People used to harass her because of her dark skin colour. Now the self-proclaimed "Melaniin Goddess" and her striking beauty is getting nothing but love.
She's turning heads for her remarkable looks, but it wasn't always the case.
For Diop, most of the name-calling came from her classmates.
"People would come up to me and say, 'You're so dark.' I'd always fight back by calling out one of their insecurities, like, 'Well, you have a big nose,'" Diop told Seventeen.
"Today, I'd tell them that I really love them. I'd thank them because they made me realize how unique I am."
The Daily Mail reports the name-calling included being called "darky" and "daughter of the night."
As the darkest person in her family, she used to be embarrassed to be black. Diop's cousins would ask her to use lightening creams.
She tells Seventeen that encouragement from her sister helped change her views. Walking the streets of Paris with her sister made her realize that looking differently from the crowd was a sign of beauty.
On those same streets, she was scouted by enchanted photographers. These meetings helped launch her modelling career in New York.
Actress Lupita N'yongo inspires her greatly.
Actress Lupita Nyong'o in Beverly Hills, California. (Photo by Kevork Djansezian/Getty Images)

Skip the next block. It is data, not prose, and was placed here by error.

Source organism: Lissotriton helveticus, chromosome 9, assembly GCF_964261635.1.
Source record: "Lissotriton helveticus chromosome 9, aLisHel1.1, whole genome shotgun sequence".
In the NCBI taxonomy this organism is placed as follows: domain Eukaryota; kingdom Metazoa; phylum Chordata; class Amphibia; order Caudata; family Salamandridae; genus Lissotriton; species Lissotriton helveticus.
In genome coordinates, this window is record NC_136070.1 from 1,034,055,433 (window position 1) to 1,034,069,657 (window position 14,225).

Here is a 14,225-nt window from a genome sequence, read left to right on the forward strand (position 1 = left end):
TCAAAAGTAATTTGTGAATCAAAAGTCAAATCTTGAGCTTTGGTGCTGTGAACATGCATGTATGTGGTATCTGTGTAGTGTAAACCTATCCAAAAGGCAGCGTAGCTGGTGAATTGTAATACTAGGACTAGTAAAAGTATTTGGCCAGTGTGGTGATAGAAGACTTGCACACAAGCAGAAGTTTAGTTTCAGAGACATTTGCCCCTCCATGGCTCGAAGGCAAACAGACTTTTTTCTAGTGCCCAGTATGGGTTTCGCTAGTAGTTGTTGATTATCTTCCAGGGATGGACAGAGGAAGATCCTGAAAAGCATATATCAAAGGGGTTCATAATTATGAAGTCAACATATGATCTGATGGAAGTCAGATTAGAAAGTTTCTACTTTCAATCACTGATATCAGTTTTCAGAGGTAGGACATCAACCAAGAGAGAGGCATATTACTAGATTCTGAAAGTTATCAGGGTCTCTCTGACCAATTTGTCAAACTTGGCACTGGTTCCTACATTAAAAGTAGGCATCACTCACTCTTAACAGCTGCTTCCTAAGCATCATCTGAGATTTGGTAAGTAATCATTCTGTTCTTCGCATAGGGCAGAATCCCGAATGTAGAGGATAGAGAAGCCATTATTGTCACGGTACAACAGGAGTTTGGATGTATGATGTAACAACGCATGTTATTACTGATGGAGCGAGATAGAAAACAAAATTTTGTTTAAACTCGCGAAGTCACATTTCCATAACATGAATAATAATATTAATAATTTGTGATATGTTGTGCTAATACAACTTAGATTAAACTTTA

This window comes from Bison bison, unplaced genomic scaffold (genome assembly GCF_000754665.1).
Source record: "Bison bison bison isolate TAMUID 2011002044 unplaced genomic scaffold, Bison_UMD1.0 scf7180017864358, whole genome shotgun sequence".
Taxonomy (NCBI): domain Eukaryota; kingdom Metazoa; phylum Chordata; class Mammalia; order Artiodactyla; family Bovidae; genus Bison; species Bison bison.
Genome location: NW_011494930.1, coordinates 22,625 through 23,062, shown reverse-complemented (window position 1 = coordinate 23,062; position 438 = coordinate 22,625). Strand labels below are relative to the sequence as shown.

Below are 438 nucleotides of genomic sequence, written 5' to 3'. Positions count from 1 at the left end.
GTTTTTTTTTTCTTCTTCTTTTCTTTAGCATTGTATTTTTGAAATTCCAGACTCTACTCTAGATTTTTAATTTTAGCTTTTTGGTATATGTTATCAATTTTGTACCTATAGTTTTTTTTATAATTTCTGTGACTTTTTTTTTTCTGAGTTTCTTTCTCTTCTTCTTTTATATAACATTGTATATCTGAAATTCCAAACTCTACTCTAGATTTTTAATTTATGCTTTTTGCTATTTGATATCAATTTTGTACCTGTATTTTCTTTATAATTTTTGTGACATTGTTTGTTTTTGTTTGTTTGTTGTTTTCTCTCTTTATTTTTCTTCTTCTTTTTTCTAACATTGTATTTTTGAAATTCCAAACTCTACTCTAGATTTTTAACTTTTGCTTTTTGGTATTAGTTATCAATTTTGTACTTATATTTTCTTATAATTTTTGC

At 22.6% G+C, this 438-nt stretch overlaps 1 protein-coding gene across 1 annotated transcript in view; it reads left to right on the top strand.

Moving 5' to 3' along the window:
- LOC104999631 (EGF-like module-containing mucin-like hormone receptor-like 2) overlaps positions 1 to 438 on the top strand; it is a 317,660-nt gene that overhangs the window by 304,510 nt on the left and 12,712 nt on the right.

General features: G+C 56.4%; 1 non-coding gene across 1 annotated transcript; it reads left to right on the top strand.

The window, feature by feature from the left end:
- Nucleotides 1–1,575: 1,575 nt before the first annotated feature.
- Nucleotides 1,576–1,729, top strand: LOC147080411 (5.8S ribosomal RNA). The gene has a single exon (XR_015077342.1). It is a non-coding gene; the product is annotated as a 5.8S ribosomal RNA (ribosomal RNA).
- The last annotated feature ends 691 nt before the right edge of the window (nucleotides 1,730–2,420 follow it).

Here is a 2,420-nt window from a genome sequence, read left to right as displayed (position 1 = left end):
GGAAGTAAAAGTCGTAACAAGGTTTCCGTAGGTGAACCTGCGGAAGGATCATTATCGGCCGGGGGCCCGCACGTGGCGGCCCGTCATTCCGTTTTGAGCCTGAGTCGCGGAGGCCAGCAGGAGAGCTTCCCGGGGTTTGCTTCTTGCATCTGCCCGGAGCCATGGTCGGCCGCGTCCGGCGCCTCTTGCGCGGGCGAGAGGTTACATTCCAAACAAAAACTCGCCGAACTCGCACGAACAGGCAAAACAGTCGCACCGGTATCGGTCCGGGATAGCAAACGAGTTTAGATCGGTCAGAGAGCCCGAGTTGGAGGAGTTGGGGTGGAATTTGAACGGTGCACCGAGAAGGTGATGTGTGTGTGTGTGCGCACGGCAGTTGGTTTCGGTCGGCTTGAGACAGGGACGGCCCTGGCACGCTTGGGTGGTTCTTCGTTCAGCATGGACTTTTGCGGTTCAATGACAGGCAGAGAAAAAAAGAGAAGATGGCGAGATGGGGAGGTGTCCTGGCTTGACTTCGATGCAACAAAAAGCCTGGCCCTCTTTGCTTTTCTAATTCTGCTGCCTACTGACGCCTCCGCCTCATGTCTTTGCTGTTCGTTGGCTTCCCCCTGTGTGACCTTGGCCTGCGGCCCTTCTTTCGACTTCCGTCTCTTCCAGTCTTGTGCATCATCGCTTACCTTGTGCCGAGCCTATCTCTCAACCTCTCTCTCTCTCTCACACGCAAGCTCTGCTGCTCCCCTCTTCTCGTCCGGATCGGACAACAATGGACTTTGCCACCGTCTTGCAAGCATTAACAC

In the interview with Seventeen, Diop calls "The Jungle Book" actress a role model whose career she hopes to emulate.
"She loves the skin she's in and the body she's in. I respect that a lot," Diop says.
Nyong'o's been an ardent supporter of dark skin positivity. In her appearance on "Sesame Street" with Elmo, Nyong'o tells kids that she loves her skin colour.
She shot to fame in a beauty campaign celebrating black women.
With over 300,000 Instagram followers, Diop already has plenty of fans online.
It wasn't until she appeared alongside supermodel Diandra Forrest that she stepped into the international fashion scene. Standing with other black women, Diop was part of "The Coloured Girl: Rebirth" project in June.
But she's still facing one obstacle: foundation for black women.
Because of the lack of face shades for skin tones as dark as hers, Diop tends to skip cover-up.
"I just highlight my natural features using, eye, lip, and cheek makeup instead," she told Refinery29. "I would like to see more colors of makeup for darker-skinned women to play with, though."
Right now, she's studying business in New York.
But she tells Seventeen she's been thinking about changing her major to astronomy.
"I don't know why. I'm fascinated with stars and space. I just love them," she says.
If she makes the switch, we get the feeling she'll do just fine.